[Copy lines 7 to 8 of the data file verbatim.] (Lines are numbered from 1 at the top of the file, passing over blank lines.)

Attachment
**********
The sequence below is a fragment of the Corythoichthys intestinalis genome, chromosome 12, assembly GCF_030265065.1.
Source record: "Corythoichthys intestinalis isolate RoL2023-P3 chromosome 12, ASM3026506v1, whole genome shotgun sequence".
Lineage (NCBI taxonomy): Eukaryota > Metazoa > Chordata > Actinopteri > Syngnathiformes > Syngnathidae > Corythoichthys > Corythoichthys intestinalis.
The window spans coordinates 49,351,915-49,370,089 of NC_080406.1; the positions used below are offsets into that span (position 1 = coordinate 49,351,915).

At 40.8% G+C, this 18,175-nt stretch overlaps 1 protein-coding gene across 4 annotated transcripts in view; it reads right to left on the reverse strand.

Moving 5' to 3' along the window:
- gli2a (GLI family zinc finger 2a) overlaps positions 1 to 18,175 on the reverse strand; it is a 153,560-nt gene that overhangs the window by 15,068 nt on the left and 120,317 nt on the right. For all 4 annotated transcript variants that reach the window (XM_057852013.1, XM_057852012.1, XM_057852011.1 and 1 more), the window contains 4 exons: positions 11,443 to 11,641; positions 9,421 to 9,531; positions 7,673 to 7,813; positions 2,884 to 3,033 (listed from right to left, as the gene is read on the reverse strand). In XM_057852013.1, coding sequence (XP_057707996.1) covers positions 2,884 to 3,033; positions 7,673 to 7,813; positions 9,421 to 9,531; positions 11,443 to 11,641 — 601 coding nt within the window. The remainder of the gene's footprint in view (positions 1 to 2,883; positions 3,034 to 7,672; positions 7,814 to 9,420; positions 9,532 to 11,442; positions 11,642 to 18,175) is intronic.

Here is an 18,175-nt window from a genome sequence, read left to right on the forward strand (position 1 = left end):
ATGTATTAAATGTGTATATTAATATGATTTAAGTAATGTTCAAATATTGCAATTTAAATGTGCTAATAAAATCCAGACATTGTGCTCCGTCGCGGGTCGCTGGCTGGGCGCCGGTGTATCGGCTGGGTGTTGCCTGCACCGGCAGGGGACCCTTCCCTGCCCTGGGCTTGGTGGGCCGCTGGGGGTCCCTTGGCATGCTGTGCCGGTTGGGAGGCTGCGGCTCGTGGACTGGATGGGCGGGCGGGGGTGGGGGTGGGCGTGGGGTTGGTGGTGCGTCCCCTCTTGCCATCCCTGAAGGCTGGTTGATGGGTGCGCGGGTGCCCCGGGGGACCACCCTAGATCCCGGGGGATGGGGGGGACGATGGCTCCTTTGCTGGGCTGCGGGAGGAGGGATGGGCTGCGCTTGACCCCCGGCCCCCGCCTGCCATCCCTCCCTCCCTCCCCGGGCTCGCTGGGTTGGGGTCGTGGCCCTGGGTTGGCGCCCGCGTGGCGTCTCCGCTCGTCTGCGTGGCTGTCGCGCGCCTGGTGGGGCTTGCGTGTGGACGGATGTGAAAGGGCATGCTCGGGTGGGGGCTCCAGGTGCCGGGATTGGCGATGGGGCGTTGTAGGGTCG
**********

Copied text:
- gli2a (GLI family zinc finger 2a) overlaps positions 1 to 18,175 on the reverse strand; it is a 153,560-nt gene that overhangs the window by 15,068 nt on the left and 120,317 nt on the right. For all 4 annotated transcript variants that reach the window (XM_057852013.1, XM_057852012.1, XM_057852011.1 and 1 more), the window contains 4 exons: positions 11,443 to 11,641; positions 9,421 to 9,531; positions 7,673 to 7,813; positions 2,884 to 3,033 (listed from right to left, as the gene is read on the reverse strand). In XM_057852013.1, coding sequence (XP_057707996.1) covers positions 2,884 to 3,033; positions 7,673 to 7,813; positions 9,421 to 9,531; positions 11,443 to 11,641 — 601 coding nt within the window. The remainder of the gene's footprint in view (positions 1 to 2,883; positions 3,034 to 7,672; positions 7,814 to 9,420; positions 9,532 to 11,442; positions 11,642 to 18,175) is intronic.

Here is an 18,175-nt window from a genome sequence, read left to right on the forward strand (position 1 = left end):